From Blackfeet Tribal Chairman Harry Barnes:
This is a great day for Montana with the selection of Representative Ryan Zinke as Secretary of the Interior. Rep. Zinke has worked steadfast on the Blackfeet Water Compact, which after over 30 years, was finally passed through Congress and we now await President Obama’s signature. The Blackfeet and other Montana Tribes will have an ear in the Department of Interior, which oversees the Bureau of Indian Affairs and has direct effect on the tribes. We have worked with outgoing Secretary Jewell and look forward to having the same great working relationship with Secretary-Designate Zinke. Congratulations to Congressman Zinke!

From Montana Wilderness Association Executive Director Brian Sybert:
Should he be appointed secretary of Interior, we expect Rep. Ryan Zinke to carry Montana's values into that role. That means protecting access to public lands, ensuring our forests and prairies are indeed managed for multiple use and not just resource extraction, and respecting that wild places and public lands are core American values that he'll need to protect for all citizens. Rep. Zinke has a checkered record when it comes to public lands, including a vote for developing wilderness areas, but has taken a few good votes against lands transfer and for the Land and Water Conservation Fund. Rep. Zinke has called himself a Roosevelt conservationist, and we will hold him to everything that definition entails.

From Beth Kaeding, former chair of the Northern Plains Resource Council:
Congressman Zinke has worked to shortchange the public on our federal mineral leases and royalties, so it is appointment that concerns us. We have joined with thousands across the West to close loopholes for coal companies exporting coal to China and Pacific Rim countries, and he has resisted those reforms to end corporate welfare at the expense of local, state and tribal coffers … He also opposes common-sense efforts to limit the ability of oil and gas companies to intentionally waste taxpayer-owned gas by flaring from oil wells on public lands.

From Montana Conservation Voters spokesman Dave Tyler:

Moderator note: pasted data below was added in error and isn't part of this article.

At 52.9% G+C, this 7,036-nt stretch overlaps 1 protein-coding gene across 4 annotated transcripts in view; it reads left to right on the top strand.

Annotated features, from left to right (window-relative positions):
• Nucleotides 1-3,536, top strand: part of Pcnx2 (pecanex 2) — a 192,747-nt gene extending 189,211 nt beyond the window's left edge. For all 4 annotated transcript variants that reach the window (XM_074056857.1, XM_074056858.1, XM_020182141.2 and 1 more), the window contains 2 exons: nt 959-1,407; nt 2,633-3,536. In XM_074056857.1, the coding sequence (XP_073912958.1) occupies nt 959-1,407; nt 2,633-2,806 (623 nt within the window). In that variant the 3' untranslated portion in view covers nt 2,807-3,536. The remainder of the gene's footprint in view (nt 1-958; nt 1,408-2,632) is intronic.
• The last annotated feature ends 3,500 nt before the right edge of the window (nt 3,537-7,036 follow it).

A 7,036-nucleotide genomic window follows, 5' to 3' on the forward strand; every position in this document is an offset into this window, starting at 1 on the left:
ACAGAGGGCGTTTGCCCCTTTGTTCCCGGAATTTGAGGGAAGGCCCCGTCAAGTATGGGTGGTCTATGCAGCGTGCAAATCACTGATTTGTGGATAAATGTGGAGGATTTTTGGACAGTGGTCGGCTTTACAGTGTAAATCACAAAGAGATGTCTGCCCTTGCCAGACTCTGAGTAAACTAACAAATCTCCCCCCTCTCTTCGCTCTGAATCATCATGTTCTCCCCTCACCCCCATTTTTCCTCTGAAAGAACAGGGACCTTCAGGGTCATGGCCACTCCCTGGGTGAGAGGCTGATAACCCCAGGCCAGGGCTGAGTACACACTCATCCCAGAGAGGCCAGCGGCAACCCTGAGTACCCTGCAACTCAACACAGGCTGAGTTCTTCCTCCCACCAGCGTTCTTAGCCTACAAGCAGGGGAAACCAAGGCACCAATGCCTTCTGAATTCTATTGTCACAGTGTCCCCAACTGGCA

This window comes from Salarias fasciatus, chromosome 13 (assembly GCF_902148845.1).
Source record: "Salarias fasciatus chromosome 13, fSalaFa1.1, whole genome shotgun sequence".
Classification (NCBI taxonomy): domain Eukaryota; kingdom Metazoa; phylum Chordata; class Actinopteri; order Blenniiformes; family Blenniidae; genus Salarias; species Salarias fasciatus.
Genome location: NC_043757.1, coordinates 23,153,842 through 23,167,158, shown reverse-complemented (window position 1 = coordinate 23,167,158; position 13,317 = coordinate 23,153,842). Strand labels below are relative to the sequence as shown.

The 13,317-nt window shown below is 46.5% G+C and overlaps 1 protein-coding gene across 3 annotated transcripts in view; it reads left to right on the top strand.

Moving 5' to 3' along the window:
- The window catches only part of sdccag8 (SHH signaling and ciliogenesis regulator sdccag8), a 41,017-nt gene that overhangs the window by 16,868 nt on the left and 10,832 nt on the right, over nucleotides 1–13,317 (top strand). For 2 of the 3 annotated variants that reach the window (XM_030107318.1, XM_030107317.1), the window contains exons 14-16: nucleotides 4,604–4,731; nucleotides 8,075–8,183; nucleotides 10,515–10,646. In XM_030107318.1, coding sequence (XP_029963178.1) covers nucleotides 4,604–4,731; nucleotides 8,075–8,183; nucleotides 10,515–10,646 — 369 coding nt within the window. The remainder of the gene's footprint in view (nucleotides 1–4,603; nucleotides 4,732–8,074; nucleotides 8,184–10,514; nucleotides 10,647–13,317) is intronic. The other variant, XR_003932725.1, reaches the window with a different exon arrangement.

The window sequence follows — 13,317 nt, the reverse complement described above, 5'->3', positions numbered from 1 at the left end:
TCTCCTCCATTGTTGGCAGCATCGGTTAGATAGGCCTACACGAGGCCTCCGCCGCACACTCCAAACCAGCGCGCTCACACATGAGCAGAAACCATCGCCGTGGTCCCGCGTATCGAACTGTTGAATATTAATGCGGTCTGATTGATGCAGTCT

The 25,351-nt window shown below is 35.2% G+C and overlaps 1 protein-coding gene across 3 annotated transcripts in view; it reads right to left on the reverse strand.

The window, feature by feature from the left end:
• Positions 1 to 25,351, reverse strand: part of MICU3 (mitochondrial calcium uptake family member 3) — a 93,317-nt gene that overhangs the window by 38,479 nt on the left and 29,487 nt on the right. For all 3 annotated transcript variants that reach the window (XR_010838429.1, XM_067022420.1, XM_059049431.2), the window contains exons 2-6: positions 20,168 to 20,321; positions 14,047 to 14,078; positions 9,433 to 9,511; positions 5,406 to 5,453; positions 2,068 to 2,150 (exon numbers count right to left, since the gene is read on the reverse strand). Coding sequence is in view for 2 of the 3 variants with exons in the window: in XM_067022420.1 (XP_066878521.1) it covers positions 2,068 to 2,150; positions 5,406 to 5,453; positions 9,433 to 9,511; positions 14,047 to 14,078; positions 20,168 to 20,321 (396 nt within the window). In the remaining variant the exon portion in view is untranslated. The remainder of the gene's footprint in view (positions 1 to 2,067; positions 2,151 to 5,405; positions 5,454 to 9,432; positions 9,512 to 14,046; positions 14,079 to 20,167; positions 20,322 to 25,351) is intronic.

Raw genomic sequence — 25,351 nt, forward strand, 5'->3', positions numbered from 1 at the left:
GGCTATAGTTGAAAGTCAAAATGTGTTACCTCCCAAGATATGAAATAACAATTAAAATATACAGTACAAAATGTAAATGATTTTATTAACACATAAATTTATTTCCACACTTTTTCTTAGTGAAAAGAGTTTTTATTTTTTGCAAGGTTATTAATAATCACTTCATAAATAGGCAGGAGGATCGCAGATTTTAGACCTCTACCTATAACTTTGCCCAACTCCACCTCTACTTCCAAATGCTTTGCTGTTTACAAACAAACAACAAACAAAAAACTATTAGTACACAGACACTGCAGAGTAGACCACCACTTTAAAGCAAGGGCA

With the nomination of Congressman Ryan Zinke to be the nation’s Secretary of Interior, President-elect Trump has elevated a person whose record just simply doesn’t match with the profound need to protect our nation’s clean air, water, and public lands. When it comes to energy development, Zinke’s record is one that has too often put the interests of mining companies and corporate interests ahead of Montana’s values, supporting policies that jeopardize our world class wildlife and clean water resources. He has not acknowledged the imperative to act on the danger to our land and water caused by climate change, threatening our farmers, ranchers, hunters, anglers, and the most vulnerable Americans. However, on public lands and the Land and Water Conservation Fund, Congressman Zinke now has a chance to deliver on the promises that he has made on the campaign trail and in the media—we hope that he will stand up for protecting our American public lands and outdoor heritage, now and for future generations. Montanans will be diligently watching for Zinke to answer the hard questions about how he will act to protect our national parks, wildlife, and water through his confirmation hearings.

From Backcountry Hunters and Anglers President and CEO Land Tawney:
Congressman Zinke understands the importance of public lands and balancing management of these important resources with energy development and other uses. As Montana’s lone representative in the House of Representatives, Mr. Zinke has showed himself to be receptive to the interests of a wide range of constituents and a potential ally of sportsmen and other outdoor recreationists … Charged with administering significant federal lands and natural resources, the Interior secretary is possibly the most powerful individual in the country when it comes to the future of our cherished public lands and waters, fish and wildlife and outdoor traditions … We’re gratified that the Trump administration is listening to our concerns and showing a willingness to act in the best interests of the American people and our irreplaceable public lands legacy.

From Matthew Koehler, director of the WildWest Institute:
Rep Ryan Zinke has an established track record of being pro-coal, pro-fracking, pro-logging, anti-science and anti-endangered species act when it comes to managing America’s public lands and wildlife. This has earned Zinke an environmental voting record of 3% from the League of Conservation Voters and a National Parks voting record of just 9% from the National Parks Conservation Association. Let’s also not forget that Rep Zinke was just hand picked by President-elect Donald Trump, someone who is clearly assembling the most anti-environmental, anti-public lands, pro-oil and gas and pro-wall street cabinet and administration in U.S. History. To think that Congressman Ryan Zinke is going to be a strong advocate for America’s public lands, our national parks and fish and wildlife species—and not just do the bidding of his boss, Donald Trump and campaign contributors in the resource extraction industry—is simply delusional, and not being honest with the American public. Simply because someone has stated that they would not sell-off, or give away, America’s public lands, does not in any way make that person a huge public lands champion, or a "Teddy Roosevelt Republican" especially when the voting record clearly exposes the truth.